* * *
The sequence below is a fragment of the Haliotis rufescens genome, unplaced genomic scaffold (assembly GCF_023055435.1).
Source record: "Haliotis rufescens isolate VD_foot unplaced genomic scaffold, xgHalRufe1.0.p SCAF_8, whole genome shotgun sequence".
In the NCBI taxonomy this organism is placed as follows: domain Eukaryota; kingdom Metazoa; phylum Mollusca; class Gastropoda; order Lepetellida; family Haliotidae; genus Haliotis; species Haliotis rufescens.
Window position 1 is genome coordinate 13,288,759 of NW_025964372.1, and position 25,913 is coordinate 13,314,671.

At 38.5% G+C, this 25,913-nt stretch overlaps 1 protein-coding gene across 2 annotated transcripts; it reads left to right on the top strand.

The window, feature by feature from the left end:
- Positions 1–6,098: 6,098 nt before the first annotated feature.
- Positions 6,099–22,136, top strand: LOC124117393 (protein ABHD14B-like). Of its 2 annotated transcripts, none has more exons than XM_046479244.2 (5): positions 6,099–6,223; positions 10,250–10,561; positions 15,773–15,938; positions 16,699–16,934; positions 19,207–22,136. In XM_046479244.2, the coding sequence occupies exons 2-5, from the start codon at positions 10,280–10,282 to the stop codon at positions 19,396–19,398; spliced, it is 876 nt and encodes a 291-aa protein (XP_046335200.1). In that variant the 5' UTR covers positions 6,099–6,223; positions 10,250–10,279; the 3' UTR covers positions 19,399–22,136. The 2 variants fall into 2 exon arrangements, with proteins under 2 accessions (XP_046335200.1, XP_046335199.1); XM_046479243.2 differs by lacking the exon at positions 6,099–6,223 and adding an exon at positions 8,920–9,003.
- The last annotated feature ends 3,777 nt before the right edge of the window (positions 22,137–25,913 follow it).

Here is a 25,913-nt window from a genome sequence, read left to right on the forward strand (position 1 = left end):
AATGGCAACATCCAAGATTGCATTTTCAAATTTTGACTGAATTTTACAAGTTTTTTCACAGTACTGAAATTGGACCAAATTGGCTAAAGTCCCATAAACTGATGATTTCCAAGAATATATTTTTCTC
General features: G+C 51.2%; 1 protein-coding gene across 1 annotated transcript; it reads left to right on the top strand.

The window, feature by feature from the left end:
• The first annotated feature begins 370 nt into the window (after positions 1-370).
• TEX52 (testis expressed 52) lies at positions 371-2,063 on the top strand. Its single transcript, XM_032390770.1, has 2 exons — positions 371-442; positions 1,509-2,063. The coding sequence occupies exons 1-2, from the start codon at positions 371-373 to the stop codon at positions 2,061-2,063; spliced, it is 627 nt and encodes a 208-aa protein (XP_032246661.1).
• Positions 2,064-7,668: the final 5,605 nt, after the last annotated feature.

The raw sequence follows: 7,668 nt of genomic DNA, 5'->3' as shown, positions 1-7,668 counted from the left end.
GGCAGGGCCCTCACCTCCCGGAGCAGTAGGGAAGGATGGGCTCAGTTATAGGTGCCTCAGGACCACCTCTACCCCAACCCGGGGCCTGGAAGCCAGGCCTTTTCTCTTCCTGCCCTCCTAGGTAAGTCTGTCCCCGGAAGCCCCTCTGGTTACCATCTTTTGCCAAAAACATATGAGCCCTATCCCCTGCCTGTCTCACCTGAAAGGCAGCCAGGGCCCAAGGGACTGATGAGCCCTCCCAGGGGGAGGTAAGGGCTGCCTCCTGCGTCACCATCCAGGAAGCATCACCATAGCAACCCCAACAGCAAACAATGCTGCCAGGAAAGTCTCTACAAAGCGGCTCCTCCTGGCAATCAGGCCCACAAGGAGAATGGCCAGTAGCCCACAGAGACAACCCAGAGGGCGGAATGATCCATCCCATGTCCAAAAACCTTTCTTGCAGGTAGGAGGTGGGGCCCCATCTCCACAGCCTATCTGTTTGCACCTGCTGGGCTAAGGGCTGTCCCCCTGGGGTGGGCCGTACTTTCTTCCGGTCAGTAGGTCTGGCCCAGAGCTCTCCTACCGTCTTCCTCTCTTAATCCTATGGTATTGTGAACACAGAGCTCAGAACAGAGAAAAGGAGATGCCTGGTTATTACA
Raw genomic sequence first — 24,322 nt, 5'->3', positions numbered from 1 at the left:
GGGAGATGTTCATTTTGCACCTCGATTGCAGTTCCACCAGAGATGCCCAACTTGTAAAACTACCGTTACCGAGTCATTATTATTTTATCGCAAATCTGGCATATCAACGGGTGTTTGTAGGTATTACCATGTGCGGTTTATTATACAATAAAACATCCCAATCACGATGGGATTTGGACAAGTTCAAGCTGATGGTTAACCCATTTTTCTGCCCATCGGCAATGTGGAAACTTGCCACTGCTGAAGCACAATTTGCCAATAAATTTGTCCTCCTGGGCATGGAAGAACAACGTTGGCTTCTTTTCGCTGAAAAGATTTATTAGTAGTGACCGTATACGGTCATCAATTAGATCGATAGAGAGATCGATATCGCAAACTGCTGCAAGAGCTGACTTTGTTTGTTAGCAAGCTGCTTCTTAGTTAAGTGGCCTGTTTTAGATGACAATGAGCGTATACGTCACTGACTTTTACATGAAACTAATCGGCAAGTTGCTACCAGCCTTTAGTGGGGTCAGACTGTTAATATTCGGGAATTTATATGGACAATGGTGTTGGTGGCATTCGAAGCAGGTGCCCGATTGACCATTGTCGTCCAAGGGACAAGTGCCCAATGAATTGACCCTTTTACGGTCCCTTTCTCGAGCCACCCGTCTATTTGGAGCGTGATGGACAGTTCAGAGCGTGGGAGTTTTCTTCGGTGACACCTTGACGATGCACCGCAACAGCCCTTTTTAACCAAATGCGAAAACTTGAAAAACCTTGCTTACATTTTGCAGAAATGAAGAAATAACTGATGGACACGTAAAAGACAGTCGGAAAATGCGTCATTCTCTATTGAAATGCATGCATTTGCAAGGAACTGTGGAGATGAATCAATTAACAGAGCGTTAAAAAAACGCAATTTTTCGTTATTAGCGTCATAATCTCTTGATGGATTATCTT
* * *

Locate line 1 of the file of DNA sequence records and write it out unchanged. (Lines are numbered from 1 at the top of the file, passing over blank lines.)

The sequence below is a fragment of the Haliotis rufescens genome, unplaced genomic scaffold (assembly GCF_023055435.1).